Treating patients the safe way by local healers

Besides the modern and traditional medicines, Bhutanese also depend on local healers to treat for treatment. While local healers use skills inherent to them and indigenous to their locality, it mostly involves sucking blood and lacerating. However, such practices often raise questions on the safety and risks of transmission of contagious diseases. To address such issues, an awareness campaign on safe treatment is underway in Mongar and Tashigang.

Five groups of officials from the department of traditional medicine under the health ministry are in Monggar and Trashigang, advocating local healers on the risks of contagious diseases and their safety measures.

According to the Chief Program Officer of the department, Dorji Tshering, during the program, they familiarise the healers on safe treatment practices.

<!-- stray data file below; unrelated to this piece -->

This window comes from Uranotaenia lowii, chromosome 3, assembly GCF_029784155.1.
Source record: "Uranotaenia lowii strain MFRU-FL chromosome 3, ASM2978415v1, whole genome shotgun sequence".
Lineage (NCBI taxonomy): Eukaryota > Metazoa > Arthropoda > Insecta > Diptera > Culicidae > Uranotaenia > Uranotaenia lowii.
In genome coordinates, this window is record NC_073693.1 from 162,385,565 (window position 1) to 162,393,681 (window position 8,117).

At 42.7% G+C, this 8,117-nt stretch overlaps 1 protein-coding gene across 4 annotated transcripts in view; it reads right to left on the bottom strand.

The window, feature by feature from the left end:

“We also urge them to refer the patients to the nearest health centres if they cannot treat them through traditional healing practices,” he said.

For the participants, such a program is an eye-opening experience.

A healer from Thangrong Gewog, Karchung has been treating patients with headaches and stomach ache for many years, by sucking blood. But he said he has been doing it not safe all these years. “But now I now understand the risks associated with it, I will practice it safely,” he said.

Like Karchung, other healers have also been not aware of the risks of transmission and safety measures. The advocacy program familiarised the healers about disinfecting equipment before and after use.

According to the Nationwide Mapping and Documentation of Local Healers in Bhutan 2019, more than 70 per cent of the healers, mostly in the east have not attended any health awareness program. This, according to the department, poses a huge vulnerability in the transmission of contagious diseases.

However, such a program will help address the risks.

The first round of the sensitization program for local healers began in Lhuntse from September 27 to October 4. About 90 local healers and local leaders attended the program. The advocacy program would be replicated in other districts as well.

Meanwhile, there are more than 2000 local healers in the country today.

Sonam Tshering, Monggar

Edited by Chayku

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